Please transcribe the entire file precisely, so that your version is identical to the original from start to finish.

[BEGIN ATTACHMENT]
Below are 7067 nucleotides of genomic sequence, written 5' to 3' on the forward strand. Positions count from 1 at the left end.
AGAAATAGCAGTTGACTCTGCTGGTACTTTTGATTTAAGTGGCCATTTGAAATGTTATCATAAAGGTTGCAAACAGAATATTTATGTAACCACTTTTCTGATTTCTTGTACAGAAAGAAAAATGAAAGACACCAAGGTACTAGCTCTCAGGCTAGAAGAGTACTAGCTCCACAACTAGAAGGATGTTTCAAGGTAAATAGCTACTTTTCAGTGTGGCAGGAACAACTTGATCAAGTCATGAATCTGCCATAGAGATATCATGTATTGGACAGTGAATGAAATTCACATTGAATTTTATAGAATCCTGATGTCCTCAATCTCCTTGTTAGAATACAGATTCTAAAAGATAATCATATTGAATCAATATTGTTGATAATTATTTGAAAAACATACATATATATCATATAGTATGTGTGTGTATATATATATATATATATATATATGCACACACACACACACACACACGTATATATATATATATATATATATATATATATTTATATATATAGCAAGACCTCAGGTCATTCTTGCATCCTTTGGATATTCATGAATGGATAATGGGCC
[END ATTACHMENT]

Below are 7067 nucleotides of genomic sequence, written 5' to 3' on the forward strand. Positions count from 1 at the left end.
AGAAATAGCAGTTGACTCTGCTGGTACTTTTGATTTAAGTGGCCATTTGAAATGTTATCATAAAGGTTGCAAACAGAATATTTATGTAACCACTTTTCTGATTTCTTGTACAGAAAGAAAAATGAAAGACACCAAGGTACTAGCTCTCAGGCTAGAAGAGTACTAGCTCCACAACTAGAAGGATGTTTCAAGGTAAATAGCTACTTTTCAGTGTGGCAGGAACAACTTGATCAAGTCATGAATCTGCCATAGAGATATCATGTATTGGACAGTGAATGAAATTCACATTGAATTTTATAGAATCCTGATGTCCTCAATCTCCTTGTTAGAATACAGATTCTAAAAGATAATCATATTGAATCAATATTGTTGATAATTATTTGAAAAACATACATATATATCATATAGTATGTGTGTGTATATATATATATATATATATATATGCACACACACACACACACACACGTATATATATATATATATATATATATATATATTTATATATATAGCAAGACCTCAGGTCATTCTTGCATCCTTTGGATATTCATGAATGGATAATGGGCC